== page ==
The island that contains the highest concentration of centenarian, Okinawa, has long been studied for their near legendary long life spans (Bendjilali, et al., 2014). The island was originally the Kingdom of the Ryukyus until 1879 when it was invaded by a rebel clan in Japan and forced to form an agreement for protection by the Tokugawa Shogunate, the ruling class of Japan at the time. This fact is important to this topic for multiple reasons. In the chaos of WWII, most historical documents surrounding the long ago Ryukyu citizens were destroyed or lost. The majority of the background came only from word of mouth and memories of the elders.
There are multiple factors that have been reported upon as causes for this longevity, but something that is not widely discussed is the moral and ethical focus of the island’s own religion. Even if it is not practiced by each individual, it is highly unlikely that any of the islands native inhabitants are unaffected by its teachings within their upbringing.
The Okinawan religion does not have an official name that it has taken upon itself – nor does it have a central command or head of the faith. It is locally known as Ryukyu and is lead by the matriarchs of the home. Each family becomes its own ‘church’ and each family has its own rituals. The High Priestess for each home is the eldest capable female in the multigenerational home. It is an amalgamation of different faiths and is almost shamanistic in its growth. The Anima of their faith is their ancestors and the family is the central unit upon which all actions are considered. The strong protect the weak, the young care for the old, and there is never any mention of any member of the family being of less value than others. This is not limited to their own family – the value system continues on into the rest of the community.
The presence of the polar opposite of cutthroat tactics and merciless self-preservation so deeply held among the people with the longest lifespan on the planet may just be an outlier of the spectrum of human biodiversity. Then again, it may be a rudimentary and unpolished example of replicable evidence that disproves a nearly 200-year old theory.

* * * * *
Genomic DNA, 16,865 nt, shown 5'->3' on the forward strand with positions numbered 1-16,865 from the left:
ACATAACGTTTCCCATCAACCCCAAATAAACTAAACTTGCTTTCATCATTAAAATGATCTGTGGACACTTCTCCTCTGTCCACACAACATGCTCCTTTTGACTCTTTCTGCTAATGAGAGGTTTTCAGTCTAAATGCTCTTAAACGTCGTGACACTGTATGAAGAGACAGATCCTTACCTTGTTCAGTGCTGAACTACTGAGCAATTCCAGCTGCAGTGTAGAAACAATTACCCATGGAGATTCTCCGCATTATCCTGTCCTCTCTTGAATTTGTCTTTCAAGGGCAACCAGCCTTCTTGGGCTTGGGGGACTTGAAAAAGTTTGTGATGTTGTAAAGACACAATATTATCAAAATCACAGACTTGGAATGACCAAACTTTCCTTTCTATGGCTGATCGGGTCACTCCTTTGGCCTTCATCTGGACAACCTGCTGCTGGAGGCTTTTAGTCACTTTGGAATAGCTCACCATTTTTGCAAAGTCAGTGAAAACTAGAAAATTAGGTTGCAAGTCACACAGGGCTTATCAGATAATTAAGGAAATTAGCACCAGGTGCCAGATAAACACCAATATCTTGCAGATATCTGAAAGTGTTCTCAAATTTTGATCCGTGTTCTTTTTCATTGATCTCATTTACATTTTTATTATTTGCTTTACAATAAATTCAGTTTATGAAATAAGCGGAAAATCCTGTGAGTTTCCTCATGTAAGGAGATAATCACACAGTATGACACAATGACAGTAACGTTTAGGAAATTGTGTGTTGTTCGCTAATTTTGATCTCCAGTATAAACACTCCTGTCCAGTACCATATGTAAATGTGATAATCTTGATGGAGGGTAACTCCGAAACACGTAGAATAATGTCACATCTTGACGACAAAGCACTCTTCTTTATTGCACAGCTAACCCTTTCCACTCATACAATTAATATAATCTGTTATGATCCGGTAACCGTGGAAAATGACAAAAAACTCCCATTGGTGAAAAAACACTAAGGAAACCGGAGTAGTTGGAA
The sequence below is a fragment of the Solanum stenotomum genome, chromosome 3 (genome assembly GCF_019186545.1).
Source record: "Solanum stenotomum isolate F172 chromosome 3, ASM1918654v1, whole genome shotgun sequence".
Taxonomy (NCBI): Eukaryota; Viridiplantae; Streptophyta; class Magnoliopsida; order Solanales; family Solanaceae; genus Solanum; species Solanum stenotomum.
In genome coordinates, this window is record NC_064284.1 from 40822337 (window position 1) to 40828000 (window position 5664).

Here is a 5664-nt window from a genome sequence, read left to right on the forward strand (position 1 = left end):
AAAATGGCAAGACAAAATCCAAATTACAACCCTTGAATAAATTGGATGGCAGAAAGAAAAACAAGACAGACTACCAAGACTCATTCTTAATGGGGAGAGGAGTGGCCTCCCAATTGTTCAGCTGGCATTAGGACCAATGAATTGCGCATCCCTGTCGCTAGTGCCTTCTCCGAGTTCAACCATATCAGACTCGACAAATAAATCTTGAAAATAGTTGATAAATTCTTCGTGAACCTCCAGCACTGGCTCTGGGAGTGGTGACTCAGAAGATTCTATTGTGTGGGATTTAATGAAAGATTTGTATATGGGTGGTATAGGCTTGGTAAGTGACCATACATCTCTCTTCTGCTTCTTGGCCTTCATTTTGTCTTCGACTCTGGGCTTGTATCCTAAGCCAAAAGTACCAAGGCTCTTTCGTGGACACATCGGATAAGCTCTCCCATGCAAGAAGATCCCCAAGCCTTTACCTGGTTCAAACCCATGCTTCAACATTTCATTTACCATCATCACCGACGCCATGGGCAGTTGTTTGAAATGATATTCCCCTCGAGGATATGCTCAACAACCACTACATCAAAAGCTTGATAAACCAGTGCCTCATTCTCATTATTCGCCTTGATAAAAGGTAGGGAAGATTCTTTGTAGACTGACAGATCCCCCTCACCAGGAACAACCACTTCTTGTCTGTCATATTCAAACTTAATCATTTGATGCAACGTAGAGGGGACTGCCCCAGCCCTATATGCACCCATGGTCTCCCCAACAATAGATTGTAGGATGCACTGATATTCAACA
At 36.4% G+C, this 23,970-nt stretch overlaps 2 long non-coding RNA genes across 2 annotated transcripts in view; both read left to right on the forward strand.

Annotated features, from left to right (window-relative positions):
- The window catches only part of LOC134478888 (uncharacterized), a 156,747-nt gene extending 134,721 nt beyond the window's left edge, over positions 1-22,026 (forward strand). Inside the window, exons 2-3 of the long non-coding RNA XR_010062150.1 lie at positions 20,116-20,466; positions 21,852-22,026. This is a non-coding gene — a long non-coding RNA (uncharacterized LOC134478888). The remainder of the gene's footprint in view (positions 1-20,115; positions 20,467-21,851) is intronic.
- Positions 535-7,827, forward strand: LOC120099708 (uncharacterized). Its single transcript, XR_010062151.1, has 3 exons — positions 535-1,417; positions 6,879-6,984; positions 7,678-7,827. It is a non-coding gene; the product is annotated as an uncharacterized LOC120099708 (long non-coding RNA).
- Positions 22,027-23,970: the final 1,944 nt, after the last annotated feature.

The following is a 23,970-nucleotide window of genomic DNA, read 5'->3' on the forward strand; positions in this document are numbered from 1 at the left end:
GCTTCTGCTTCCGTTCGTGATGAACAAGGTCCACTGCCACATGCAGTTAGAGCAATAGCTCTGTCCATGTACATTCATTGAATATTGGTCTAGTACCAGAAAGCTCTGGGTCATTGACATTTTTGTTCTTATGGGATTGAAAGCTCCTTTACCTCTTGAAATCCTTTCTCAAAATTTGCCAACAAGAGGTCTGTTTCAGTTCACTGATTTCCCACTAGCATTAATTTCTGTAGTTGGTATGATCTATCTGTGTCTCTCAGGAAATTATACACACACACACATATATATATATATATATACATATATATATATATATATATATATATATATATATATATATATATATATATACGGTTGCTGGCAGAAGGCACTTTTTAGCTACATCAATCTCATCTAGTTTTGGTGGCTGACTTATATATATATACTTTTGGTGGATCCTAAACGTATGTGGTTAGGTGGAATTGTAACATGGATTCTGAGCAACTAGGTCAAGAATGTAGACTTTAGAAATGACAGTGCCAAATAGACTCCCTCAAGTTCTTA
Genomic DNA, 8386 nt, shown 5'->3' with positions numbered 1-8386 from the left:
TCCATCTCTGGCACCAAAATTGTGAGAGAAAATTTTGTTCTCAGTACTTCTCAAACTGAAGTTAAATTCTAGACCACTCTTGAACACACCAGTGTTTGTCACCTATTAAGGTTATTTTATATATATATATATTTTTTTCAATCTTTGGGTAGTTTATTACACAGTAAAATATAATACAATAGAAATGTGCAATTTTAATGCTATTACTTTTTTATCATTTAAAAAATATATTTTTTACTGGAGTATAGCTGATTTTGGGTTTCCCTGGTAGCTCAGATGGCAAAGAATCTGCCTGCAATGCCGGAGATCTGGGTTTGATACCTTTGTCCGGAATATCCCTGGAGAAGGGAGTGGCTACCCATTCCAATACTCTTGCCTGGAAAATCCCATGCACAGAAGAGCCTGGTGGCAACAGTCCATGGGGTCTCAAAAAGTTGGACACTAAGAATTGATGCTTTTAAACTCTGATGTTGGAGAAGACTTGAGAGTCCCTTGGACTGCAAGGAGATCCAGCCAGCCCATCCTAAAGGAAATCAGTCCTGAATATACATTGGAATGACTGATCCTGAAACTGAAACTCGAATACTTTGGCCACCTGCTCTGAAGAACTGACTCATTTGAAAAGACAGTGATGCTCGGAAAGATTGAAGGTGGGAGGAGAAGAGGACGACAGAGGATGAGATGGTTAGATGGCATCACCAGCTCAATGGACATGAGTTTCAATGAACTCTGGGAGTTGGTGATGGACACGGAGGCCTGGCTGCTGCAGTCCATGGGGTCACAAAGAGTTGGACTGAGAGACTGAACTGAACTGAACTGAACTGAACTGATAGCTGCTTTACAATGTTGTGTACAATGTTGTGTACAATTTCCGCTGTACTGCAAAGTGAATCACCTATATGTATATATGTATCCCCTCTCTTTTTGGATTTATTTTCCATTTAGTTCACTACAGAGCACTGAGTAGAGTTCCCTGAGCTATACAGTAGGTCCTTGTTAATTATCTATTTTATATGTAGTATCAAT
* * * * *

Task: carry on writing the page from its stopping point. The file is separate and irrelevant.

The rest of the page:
I don’t have my ducks in a row. I have squirrels and they are hosting a rave. My GPA, like my last car, is being held together with hopes, dreams, unicorn dust, and duct tape.
Hi! I’m Laurie and my brain is made out of spare parts! I say this a lot but in all honesty I happen to like my weird little brain. I was really frustrated with any form of education when I was younger, but I just had to figure out how to use it. It’s pretty awesome – it just took a little extra effort to figure out how to utilize it.
When I was in high school, anything that was a portable music player was not allowed in class and I consistently struggled with focus. I would either drift off into my thoughts during class or I would get so bored that I couldn’t make sense of what I was reading. I remember that sixth and seventh grade were particularly difficult for me. I felt that I must be dumb and that I had no business attending school or pursuing any further education.
I grew up in the 80’s, just as ADD/ADHD was beginning to be discussed and diagnosed. Most everyone I knew wrote it off as just teachers wanting to be lazy and trying to medicate their students into submission. My dad told me that this was only for kids who were ill-behaved and that I was just a daydreamer, so there was no need to label me as a problem child. There was this massive stigma surrounding being diagnosed as someone with a learning disability, and having a child with a diagnosis like that was considered failing as a parent for many people.
The only commonly known treatment back then was Ritalin. Like other new forms of treatment, it had not ironed out all of the bugs. Meditation, mindfulness, dietary contributors… these were all either not widely known or considered to be hippie hooey.
I was a military kid and transferring schools multiple times didn’t help. Try telling a career-military, Vietnam-War-Vet that you are having a hard time finishing things because you can’t focus. Failure was not an option. Picking up a new curriculum in every state we moved to was very confusing. I really hope at some point the Department of Defense integrates an online school for the military kids so they aren’t constantly playing catch up and leapfrog academically. I dropped out of high school at sixteen and received my GED at 18.
I had toyed a bit with the concept of going to college but I never emerged successful. I had taken a handful of classes but as a young mom with young kids, priorities had to be chosen. My little kids quickly became big kids and before I knew it – I was looking UP at them and they no longer needed as much direction as they did when they were younger.